Some questions are hard to formulate — but you carry them around inside you, like Confucius overlong in the womb, waiting for a way to ask them. I wanted to know about the quality of life in the future. I wanted to know about our political life; the scope of our freedom. So I simply asked the only questions I had… and six science fiction writers answered.

1) In the past you’ve written science-fictionally about the social future. What’s changed in your estimate of the social future since then? Do you have a sharper picture of where we’re going, socially?

Ken Wharton: “I’ve been pondering psychohistory lately — not Asimov’s big sweeping trends, but how large groups make decisions on single issues. Those with money and power are approaching Hari Seldonesque abilities, gradually steering public opinion using knowledge of how groups think, and I only see that trend increasing as basic human instincts are incorporated into more realistic game theory models. Individuals, on the other hand, often don’t have the time and/or inclination to dig into any particular issue for themselves — meaning that many people will tend to make decisions using the very instincts that are most easily manipulated.”

Considering the revelations in the documentary Outfoxed, about right-wing control of news content on the Fox channel, it’s a timely comment. It seems to dovetail with Kim Stanley Robinson’s: “It also helps me to think of us as animals and consider what behaviors caused our brains to expand over the last two million years, and then value some of those behaviors.”

Norman Spinrad: “The biggest change, one which I didn’t get at the time, was the rise to dominance of the American Christian fundamentalist far right. Where are we going? If Kerry should be elected, back to the Clintonian middle. But if Bush is re-elected, straight into the worst fascist shitter this country has ever experienced. We’re on a cusp like that of the Roman Republic about to degenerate into the Empire. Though in many ways it has already.”

Pat Murphy is thinking more about our health risks, the burdens we may have to carry: “I don’t know if it’s sharper, but it’s definitely bleaker. Here are two of the trends I’m currently watching: The emergence and spread of certain diseases — fostered by human activity. Consider the rapid spread of the SARS epidemic by international travelers, the emergence of Mad Cow Disease (which spread when sheep by-products were put in high-protein livestock), the role that global warming may play in increasing the geographic range of mosquitoes that spread malaria. The increase in children with Asperger’s syndrome and autism. Though generally described by the medical establishment as ‘disorders,’ both Asperger’s syndrome and autism are caused by a neurological difference. Affected individuals think differently, particularly with regard to communication.”

Cory Doctorow is thinking about control of information and technology as the deciding factor — leading to a new colonialism: “As you’d expect, I think the social future is tied up intimately with copyright, since copyright is the body of law that most closely regulates technology (copying, distributing, and producing are all inherently technological in nature and change dramatically when new tech comes along). Copyright also has the distinction of being the area of law/policy that deals most copiously in crazy-ass metaphors, such as the comparison of copying to “theft” — even though the former leaves a perfectly good original behind, while the latter deprives the owner of her property. Finally, copyright is the area of law most bound up with free expression, which makes it a hotbed of socio-technical storylines.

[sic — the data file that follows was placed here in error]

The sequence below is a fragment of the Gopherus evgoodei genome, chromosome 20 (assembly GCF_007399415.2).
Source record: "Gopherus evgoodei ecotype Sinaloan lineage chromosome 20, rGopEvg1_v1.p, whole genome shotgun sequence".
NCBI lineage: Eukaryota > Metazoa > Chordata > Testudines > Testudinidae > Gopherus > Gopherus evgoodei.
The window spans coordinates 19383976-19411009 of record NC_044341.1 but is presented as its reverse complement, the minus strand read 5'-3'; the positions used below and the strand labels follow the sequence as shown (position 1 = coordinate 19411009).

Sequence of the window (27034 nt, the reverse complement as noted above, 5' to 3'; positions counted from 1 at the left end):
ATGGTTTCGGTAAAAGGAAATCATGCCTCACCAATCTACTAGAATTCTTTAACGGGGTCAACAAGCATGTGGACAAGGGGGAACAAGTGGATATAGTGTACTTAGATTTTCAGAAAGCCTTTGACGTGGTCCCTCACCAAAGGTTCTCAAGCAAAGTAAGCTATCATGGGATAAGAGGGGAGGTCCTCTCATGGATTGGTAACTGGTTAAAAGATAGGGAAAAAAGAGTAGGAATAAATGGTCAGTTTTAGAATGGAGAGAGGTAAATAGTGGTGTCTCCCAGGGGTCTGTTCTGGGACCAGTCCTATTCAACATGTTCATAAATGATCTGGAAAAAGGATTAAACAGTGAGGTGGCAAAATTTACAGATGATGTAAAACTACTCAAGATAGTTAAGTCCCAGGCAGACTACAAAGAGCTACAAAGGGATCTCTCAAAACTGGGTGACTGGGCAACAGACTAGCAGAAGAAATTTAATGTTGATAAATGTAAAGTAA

“Property law deals with instances of ideas — a physical chair — while “Intellectual Property” law deals with the ideas themselves — a plan for a chair. Increasingly, though, the instantiation of an idea and the idea itself: a electronic text, an MP3, a fabrication CAD/CAM file.

“Traditionally, new nations have exempted themselves from IP regulation (as the US did for its first century, enthusiastically pirating the IP of the world’s great powers). When you’re a net importer of IP, there’s no good economic reason to treat foreign ideas as sacrosanct property. Indeed, piracy and successful industrialization go hand in hand.

“Today, though, the developing world has been strong-armed into affording IP protection to foreign ideas, usually by tying IP enforcement to other trade elements (“If you give us fifty more years of copyright, we’ll double our soybean quota!”), which is working out to be a disaster. No one in Brazil or South Africa can pay American street-prices for pharmaceuticals — or CDs, or DVDs, or books, or software. A guy in Maastricht worked out that if every Burundi copy of Windows were legitimately purchased, the country would have to turn over 67.65 months’ worth of its total GDP to Microsoft. This is the impending disaster, a new form of colonialism that makes the old forms look gentle and beneficent by comparison.”

But Bruce Sterling’s thinking that the leading trends are coming from outside North America: “I used to think that the USA, being an innovative, high-tech polity, would be inventing and promulgating a lot of tomorrow’s social change. I don’t believe that any more. These days I spend a lot of time looking at Brazil, China, India, and Europe. Japan and Russia, interestingly, are even more moribund than the USA.”

More here.